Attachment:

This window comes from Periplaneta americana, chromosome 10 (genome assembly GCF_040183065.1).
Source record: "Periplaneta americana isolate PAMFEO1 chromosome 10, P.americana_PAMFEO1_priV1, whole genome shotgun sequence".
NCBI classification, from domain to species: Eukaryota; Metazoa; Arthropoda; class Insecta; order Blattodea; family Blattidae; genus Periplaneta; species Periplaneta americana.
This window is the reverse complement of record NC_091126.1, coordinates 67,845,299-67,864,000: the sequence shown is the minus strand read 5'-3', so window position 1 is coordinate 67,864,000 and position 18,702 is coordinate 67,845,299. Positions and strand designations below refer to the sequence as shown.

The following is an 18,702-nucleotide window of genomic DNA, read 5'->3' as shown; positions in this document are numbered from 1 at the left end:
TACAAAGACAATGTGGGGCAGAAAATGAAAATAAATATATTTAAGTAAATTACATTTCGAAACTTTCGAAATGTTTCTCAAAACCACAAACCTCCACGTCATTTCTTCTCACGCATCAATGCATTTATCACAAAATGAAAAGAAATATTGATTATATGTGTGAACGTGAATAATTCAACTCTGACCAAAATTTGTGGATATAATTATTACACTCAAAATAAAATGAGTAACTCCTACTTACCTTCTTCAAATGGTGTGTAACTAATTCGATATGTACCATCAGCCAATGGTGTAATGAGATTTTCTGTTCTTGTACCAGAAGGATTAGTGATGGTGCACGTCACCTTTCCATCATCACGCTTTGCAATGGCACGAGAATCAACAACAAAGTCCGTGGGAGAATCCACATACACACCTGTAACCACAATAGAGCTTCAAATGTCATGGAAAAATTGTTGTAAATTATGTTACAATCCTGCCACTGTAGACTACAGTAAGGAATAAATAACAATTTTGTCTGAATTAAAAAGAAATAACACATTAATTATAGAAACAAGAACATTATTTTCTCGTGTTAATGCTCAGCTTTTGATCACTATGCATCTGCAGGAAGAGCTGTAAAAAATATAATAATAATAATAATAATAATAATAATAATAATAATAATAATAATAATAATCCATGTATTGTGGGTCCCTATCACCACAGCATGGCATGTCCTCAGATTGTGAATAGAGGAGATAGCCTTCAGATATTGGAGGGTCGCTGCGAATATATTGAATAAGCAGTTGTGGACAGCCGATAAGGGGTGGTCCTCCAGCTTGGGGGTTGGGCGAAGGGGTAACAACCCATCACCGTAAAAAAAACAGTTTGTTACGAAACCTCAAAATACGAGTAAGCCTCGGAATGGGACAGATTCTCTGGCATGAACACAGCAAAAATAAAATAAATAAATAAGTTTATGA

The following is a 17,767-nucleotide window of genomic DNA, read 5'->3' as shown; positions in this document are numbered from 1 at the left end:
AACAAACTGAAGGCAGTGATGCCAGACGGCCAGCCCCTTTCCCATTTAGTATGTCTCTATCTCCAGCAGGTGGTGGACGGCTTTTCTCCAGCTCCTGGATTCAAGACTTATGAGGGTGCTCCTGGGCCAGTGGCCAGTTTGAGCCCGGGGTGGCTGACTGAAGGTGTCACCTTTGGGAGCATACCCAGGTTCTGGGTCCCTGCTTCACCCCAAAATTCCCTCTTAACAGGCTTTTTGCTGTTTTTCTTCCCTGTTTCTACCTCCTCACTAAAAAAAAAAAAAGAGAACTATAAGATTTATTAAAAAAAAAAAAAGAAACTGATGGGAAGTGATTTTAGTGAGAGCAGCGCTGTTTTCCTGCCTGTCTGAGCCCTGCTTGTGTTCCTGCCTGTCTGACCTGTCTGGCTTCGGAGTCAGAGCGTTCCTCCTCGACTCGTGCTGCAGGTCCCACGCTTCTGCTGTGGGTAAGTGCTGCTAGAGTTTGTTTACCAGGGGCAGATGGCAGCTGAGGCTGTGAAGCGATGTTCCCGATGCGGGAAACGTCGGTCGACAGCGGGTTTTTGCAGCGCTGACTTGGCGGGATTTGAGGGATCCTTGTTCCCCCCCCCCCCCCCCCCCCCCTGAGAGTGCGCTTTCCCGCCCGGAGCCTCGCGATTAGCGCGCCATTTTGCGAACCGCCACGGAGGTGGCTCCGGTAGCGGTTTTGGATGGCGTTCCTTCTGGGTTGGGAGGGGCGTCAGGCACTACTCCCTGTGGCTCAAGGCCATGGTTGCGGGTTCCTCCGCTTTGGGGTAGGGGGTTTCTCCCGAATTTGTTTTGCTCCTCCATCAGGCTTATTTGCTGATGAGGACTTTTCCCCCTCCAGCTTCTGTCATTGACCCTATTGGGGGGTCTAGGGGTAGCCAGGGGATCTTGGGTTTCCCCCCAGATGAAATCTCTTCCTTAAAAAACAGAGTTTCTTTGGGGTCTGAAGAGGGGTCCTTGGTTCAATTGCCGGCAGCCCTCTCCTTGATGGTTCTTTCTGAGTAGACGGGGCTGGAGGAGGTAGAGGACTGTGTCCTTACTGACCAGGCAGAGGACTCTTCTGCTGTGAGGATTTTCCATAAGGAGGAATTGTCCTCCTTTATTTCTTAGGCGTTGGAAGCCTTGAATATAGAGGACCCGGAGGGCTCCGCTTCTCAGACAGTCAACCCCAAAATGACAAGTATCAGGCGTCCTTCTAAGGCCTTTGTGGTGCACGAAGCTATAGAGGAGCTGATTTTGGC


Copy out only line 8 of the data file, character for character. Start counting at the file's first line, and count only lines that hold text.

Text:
AACAAACTGAAGGCAGTGATGCCAGACGGCCAGCCCCTTTCCCATTTAGTATGTCTCTATCTCCAGCAGGTGGTGGACGGCTTTTCTCCAGCTCCTGGATTCAAGACTTATGAGGGTGCTCCTGGGCCAGTGGCCAGTTTGAGCCCGGGGTGGCTGACTGAAGGTGTCACCTTTGGGAGCATACCCAGGTTCTGGGTCCCTGCTTCACCCCAAAATTCCCTCTTAACAGGCTTTTTGCTGTTTTTCTTCCCTGTTTCTACCTCCTCACTAAAAAAAAAAAAAGAGAACTATAAGATTTATTAAAAAAAAAAAAAGAAACTGATGGGAAGTGATTTTAGTGAGAGCAGCGCTGTTTTCCTGCCTGTCTGAGCCCTGCTTGTGTTCCTGCCTGTCTGACCTGTCTGGCTTCGGAGTCAGAGCGTTCCTCCTCGACTCGTGCTGCAGGTCCCACGCTTCTGCTGTGGGTAAGTGCTGCTAGAGTTTGTTTACCAGGGGCAGATGGCAGCTGAGGCTGTGAAGCGATGTTCCCGATGCGGGAAACGTCGGTCGACAGCGGGTTTTTGCAGCGCTGACTTGGCGGGATTTGAGGGATCCTTGTTCCCCCCCCCCCCCCCCCCCCCCTGAGAGTGCGCTTTCCCGCCCGGAGCCTCGCGATTAGCGCGCCATTTTGCGAACCGCCACGGAGGTGGCTCCGGTAGCGGTTTTGGATGGCGTTCCTTCTGGGTTGGGAGGGGCGTCAGGCACTACTCCCTGTGGCTCAAGGCCATGGTTGCGGGTTCCTCCGCTTTGGGGTAGGGGGTTTCTCCCGAATTTGTTTTGCTCCTCCATCAGGCTTATTTGCTGATGAGGACTTTTCCCCCTCCAGCTTCTGTCATTGACCCTATTGGGGGGTCTAGGGGTAGCCAGGGGATCTTGGGTTTCCCCCCAGATGAAATCTCTTCCTTAAAAAACAGAGTTTCTTTGGGGTCTGAAGAGGGGTCCTTGGTTCAATTGCCGGCAGCCCTCTCCTTGATGGTTCTTTCTGAGTAGACGGGGCTGGAGGAGGTAGAGGACTGTGTCCTTACTGACCAGGCAGAGGACTCTTCTGCTGTGAGGATTTTCCATAAGGAGGAATTGTCCTCCTTTATTTCTTAGGCGTTGGAAGCCTTGAATATAGAGGACCCGGAGGGCTCCGCTTCTCAGACAGTCAACCCCAAAATGACAAGTATCAGGCGTCCTTCTAAGGCCTTTGTGGTGCACGAAGCTATAGAGGAGCTGATTTTGGC